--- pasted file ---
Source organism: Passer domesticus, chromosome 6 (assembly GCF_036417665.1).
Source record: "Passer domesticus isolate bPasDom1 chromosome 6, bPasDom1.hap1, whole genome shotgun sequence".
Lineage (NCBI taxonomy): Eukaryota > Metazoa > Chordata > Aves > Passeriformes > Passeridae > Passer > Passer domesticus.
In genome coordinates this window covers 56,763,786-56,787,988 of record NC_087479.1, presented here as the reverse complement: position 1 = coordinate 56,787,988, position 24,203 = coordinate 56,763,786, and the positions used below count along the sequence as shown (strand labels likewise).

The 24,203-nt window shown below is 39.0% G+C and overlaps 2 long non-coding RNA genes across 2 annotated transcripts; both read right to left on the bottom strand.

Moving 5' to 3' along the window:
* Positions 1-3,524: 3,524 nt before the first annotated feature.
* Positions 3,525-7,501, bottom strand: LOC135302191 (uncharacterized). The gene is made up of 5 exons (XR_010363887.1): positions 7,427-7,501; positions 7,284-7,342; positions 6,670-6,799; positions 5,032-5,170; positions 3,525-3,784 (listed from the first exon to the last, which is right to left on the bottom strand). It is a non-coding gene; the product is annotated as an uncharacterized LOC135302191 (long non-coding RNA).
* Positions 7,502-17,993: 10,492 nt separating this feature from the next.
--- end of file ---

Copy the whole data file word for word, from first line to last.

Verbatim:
Source organism: Passer domesticus, chromosome 6 (assembly GCF_036417665.1).
Source record: "Passer domesticus isolate bPasDom1 chromosome 6, bPasDom1.hap1, whole genome shotgun sequence".
Lineage (NCBI taxonomy): Eukaryota > Metazoa > Chordata > Aves > Passeriformes > Passeridae > Passer > Passer domesticus.
In genome coordinates this window covers 56,763,786-56,787,988 of record NC_087479.1, presented here as the reverse complement: position 1 = coordinate 56,787,988, position 24,203 = coordinate 56,763,786, and the positions used below count along the sequence as shown (strand labels likewise).

The 24,203-nt window shown below is 39.0% G+C and overlaps 2 long non-coding RNA genes across 2 annotated transcripts; both read right to left on the bottom strand.

Moving 5' to 3' along the window:
* Positions 1-3,524: 3,524 nt before the first annotated feature.
* Positions 3,525-7,501, bottom strand: LOC135302191 (uncharacterized). The gene is made up of 5 exons (XR_010363887.1): positions 7,427-7,501; positions 7,284-7,342; positions 6,670-6,799; positions 5,032-5,170; positions 3,525-3,784 (listed from the first exon to the last, which is right to left on the bottom strand). It is a non-coding gene; the product is annotated as an uncharacterized LOC135302191 (long non-coding RNA).
* Positions 7,502-17,993: 10,492 nt separating this feature from the next.